03020100 07060504 0b0a0908 0f0e0d0c
                    13121110 17161514 1b1a1918 1f1e1d1c
                    09000000 4a000000 00000000 27594131

                     ChaCha state with the key setup.

   After running 20 rounds (10 column rounds interleaved with 10
   "diagonal rounds"), the HChaCha state looks like this:

                    423b4182 fe7bb227 50420ed3 737d878a
                    0aa76448 7954cdf3 846acd37 7b3c58ad
                    77e35583 83e77c12 e0076a2d bc6cd0e5
                    d5e4f9a0 53a8748a 13c42ec1 dcecd326

                       HChaCha state after 20 rounds

   HChaCha20 will then return only the first and last rows, in little
   endian, resulting in the following 256-bit key:

                    82413b42 27b27bfe d30e4250 8a877d73
                    a0f9e4d5 8a74a853 c12ec413 26d3ecdc

                        Resultant HChaCha20 subkey

17.3.  ChaCha20_DJB

   ChaCha20 was originally designed to have a 8 byte nonce.

   For the needs of TLS, [RFC8439] changed this by setting N_MIN and
   N_MAX to 12, at the expense of a smaller internal counter.

   DNSCrypt uses ChaCha20 as originally specified, with N_MIN = N_MAX =
   8.  We refer to this variant as ChaCha20_DJB.

   Common implementations may just refer to it as ChaCha20, and the IETF
   version as ChaCha20-IETF.

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   The internal counter in ChaCha20_DJB is 4 bytes larger than ChaCha20.
   There are no other differences between ChaCha20_DJB and ChaCha20.

17.4.  XChaCha20_DJB

   XChaCha20_DJB can be constructed from an existing ChaCha20
   implementation and the HChaCha20 function.

   All that needs to be done is:

   1.  Pass the key and the first 16 bytes of the 24-byte nonce to
       HChaCha20 to obtain the subkey.

   2.  Use the subkey and remaining 8 byte nonce with ChaCha20_DJB.

17.5.  XChaCha20_DJB-Poly1305

   XChaCha20 is a stream cipher and offers no integrity guarantees
   without being combined with a MAC algorithm (e.g.  Poly1305).

   XChaCha20_DJB-Poly1305 adds an authentication tag to the ciphertext
   encrypted with XChaCha20_DJB.

   The Poly1305 key is computed as in [RFC8439], by encrypting an empty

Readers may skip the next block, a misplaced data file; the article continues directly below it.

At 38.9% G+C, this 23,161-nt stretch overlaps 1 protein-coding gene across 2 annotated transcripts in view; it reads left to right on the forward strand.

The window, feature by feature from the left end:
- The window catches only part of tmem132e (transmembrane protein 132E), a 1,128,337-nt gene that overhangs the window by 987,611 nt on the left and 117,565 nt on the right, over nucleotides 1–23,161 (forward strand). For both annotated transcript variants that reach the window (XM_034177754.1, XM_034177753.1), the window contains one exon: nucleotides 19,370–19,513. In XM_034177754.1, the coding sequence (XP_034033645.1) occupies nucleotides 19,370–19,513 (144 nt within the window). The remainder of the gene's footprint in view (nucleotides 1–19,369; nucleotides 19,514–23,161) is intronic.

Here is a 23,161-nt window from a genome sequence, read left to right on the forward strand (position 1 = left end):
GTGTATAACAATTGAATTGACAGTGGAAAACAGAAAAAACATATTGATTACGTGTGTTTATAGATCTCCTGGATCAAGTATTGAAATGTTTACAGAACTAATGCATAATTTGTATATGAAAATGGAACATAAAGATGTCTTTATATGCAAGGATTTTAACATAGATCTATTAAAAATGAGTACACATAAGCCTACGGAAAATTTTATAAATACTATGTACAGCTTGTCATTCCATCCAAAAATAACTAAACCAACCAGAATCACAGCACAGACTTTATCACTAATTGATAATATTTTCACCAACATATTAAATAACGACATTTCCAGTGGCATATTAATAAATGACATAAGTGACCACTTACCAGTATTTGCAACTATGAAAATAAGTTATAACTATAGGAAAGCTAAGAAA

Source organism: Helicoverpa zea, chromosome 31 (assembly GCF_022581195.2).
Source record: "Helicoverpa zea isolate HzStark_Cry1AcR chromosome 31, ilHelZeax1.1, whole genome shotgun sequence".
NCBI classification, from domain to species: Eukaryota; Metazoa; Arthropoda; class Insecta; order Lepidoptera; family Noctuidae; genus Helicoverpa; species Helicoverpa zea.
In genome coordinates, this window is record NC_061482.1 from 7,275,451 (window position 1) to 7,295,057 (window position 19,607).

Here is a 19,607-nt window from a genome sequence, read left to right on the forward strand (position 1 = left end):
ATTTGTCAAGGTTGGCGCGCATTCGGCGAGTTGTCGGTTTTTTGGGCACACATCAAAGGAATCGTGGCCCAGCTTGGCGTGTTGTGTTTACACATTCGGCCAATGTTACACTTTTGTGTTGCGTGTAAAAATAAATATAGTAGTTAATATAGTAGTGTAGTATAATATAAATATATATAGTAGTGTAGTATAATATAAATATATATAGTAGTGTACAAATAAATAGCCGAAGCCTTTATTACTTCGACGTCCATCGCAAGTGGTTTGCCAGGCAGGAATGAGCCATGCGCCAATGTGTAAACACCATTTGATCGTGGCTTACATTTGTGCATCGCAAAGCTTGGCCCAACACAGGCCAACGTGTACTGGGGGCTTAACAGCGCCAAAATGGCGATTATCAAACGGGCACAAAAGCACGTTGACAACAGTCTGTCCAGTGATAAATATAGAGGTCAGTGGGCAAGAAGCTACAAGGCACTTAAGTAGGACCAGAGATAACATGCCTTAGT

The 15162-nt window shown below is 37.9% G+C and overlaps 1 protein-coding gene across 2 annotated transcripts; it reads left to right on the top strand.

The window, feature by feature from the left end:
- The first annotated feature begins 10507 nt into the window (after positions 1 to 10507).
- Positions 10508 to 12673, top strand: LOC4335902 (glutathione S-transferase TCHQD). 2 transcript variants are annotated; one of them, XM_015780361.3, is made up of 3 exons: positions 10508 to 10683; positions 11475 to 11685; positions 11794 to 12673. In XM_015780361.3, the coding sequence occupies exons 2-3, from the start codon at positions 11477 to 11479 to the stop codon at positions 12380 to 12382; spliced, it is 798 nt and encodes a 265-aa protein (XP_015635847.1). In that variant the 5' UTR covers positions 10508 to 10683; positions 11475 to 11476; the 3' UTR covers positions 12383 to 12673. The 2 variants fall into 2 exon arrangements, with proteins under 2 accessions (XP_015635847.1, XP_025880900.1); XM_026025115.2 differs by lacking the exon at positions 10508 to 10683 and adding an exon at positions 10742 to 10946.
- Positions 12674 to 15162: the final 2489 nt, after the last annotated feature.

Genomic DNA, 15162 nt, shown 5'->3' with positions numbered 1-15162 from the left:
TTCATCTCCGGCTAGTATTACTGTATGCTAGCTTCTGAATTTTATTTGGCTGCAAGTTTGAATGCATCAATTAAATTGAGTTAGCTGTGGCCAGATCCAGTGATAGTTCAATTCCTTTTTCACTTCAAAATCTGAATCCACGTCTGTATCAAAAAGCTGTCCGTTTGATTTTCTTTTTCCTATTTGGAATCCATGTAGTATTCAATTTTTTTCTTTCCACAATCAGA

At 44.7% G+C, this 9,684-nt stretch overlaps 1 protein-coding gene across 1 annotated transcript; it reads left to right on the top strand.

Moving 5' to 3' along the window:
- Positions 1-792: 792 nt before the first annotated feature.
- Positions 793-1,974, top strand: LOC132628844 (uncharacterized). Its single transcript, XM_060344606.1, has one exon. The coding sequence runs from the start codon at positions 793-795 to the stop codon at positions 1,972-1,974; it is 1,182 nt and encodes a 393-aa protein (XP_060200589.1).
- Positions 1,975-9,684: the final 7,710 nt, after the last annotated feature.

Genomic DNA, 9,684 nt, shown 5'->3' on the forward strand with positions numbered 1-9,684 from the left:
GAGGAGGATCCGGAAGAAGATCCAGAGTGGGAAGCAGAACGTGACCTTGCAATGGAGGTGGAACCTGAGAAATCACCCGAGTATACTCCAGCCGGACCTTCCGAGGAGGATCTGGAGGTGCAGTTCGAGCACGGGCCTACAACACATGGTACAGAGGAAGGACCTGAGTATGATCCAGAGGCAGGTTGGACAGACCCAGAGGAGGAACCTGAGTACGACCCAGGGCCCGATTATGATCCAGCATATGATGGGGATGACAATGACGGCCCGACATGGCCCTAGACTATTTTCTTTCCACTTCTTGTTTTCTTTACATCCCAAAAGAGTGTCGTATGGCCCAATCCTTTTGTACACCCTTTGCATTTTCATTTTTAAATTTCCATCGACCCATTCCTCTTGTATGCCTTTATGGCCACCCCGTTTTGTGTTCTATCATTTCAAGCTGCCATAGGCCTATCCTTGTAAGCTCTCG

Finally, the output of the Poly1305 function is prepended to the

   *  <k>: encryption key

   *  <m>: message to encrypt

   *  <ct>: XChaCha20_DJB(<k>, <m>)

   *  XChaCha20_DJB-Poly1305(<k>, <m>): Poly1305(<ct>) || <ct>

17.6.  The Box-XChaChaPoly Algorithm

   The Box-XChaChaPoly algorithm combines the key exchange mechanism
   X25519 defined [RFC7748] with the XChaCha20_DJB-Poly1305
   authenticated encryption algorithm.

   *  <k>: encryption key

   *  <m>: message to encrypt

   *  <pk>: recipent's public key

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   *  <sk>: sender's secret key

   *  <sk'>: HChaCha20(X25519(<pk>, <sk>))

   *  Box-XChaChaPoly(pk, sk, m): XChaCha20_DJB-Poly1305(<sk'>, <m>)

18.  Normative References

   [RFC1035]  Mockapetris, P., "Domain names - implementation and
              specification", STD 13, RFC 1035, DOI 10.17487/RFC1035,
              November 1987, <>.

   [RFC2119]  Bradner, S., "Key words for use in RFCs to Indicate
              Requirement Levels", BCP 14, RFC 2119,
              DOI 10.17487/RFC2119, March 1997,

   [RFC8174]  Leiba, B., "Ambiguity of Uppercase vs Lowercase in RFC
              2119 Key Words", BCP 14, RFC 8174, DOI 10.17487/RFC8174,
              May 2017, <>.

   [RFC7748]  Langley, A., Hamburg, M., and S. Turner, "Elliptic Curves
              for Security", RFC 7748, DOI 10.17487/RFC7748, January
              2016, <>.

   [RFC8439]  Nir, Y. and A. Langley, "ChaCha20 and Poly1305 for IETF
              Protocols", RFC 8439, DOI 10.17487/RFC8439, June 2018,

Author's Address

   Frank Denis
   Individual Contributor